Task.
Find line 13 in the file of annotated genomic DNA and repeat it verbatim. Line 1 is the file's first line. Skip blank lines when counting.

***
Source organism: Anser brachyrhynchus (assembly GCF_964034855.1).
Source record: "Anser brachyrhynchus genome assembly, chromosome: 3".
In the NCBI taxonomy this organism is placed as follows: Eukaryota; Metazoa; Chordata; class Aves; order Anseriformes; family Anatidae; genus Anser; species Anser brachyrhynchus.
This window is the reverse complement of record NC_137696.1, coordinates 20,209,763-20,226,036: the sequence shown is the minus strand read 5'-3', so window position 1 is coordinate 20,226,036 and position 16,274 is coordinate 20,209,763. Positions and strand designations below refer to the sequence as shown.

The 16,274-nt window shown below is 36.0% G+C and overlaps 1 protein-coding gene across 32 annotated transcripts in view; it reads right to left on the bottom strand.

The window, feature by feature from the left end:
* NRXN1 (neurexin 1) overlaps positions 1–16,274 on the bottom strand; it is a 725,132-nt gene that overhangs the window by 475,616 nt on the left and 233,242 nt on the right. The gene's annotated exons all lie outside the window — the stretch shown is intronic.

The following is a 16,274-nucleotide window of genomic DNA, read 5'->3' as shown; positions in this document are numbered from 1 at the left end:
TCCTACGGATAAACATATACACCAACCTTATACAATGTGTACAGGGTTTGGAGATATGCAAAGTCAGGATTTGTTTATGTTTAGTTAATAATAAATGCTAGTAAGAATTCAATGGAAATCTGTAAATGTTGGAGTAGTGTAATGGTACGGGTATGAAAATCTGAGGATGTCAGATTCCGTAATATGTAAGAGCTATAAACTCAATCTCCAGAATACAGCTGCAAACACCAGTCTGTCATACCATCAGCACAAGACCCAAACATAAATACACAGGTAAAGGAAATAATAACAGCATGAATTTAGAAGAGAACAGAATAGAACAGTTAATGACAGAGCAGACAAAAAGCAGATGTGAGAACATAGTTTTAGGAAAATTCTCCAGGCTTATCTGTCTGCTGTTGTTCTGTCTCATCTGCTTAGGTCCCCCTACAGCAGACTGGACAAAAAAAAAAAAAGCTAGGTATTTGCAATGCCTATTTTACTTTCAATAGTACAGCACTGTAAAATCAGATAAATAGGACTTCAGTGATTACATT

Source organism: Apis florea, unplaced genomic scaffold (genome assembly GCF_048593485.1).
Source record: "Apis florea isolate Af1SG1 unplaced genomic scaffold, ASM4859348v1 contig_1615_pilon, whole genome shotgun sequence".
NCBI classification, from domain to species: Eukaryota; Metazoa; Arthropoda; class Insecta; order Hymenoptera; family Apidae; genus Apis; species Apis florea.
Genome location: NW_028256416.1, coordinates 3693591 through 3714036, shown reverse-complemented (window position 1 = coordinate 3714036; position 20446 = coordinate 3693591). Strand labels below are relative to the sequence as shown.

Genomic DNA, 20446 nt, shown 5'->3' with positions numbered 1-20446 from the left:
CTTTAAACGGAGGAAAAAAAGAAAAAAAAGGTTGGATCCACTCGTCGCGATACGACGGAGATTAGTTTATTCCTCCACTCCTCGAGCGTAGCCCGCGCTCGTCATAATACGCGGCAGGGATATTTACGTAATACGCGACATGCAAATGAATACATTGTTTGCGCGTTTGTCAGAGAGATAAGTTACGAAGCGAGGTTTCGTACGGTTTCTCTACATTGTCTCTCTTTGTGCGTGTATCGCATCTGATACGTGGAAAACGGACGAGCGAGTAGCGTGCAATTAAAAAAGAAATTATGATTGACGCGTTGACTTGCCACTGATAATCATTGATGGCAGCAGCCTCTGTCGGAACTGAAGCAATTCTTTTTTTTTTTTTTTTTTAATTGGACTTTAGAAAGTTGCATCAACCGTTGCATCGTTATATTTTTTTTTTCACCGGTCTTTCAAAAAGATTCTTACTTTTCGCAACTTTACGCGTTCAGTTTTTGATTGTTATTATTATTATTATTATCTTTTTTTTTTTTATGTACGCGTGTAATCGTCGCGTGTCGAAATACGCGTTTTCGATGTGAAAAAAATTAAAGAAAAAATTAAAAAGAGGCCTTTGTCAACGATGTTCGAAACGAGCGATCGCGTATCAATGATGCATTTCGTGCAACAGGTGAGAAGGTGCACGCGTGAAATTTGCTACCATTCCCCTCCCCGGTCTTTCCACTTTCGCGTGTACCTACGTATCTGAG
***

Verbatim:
Genome location: NW_028256416.1, coordinates 3693591 through 3714036, shown reverse-complemented (window position 1 = coordinate 3714036; position 20446 = coordinate 3693591). Strand labels below are relative to the sequence as shown.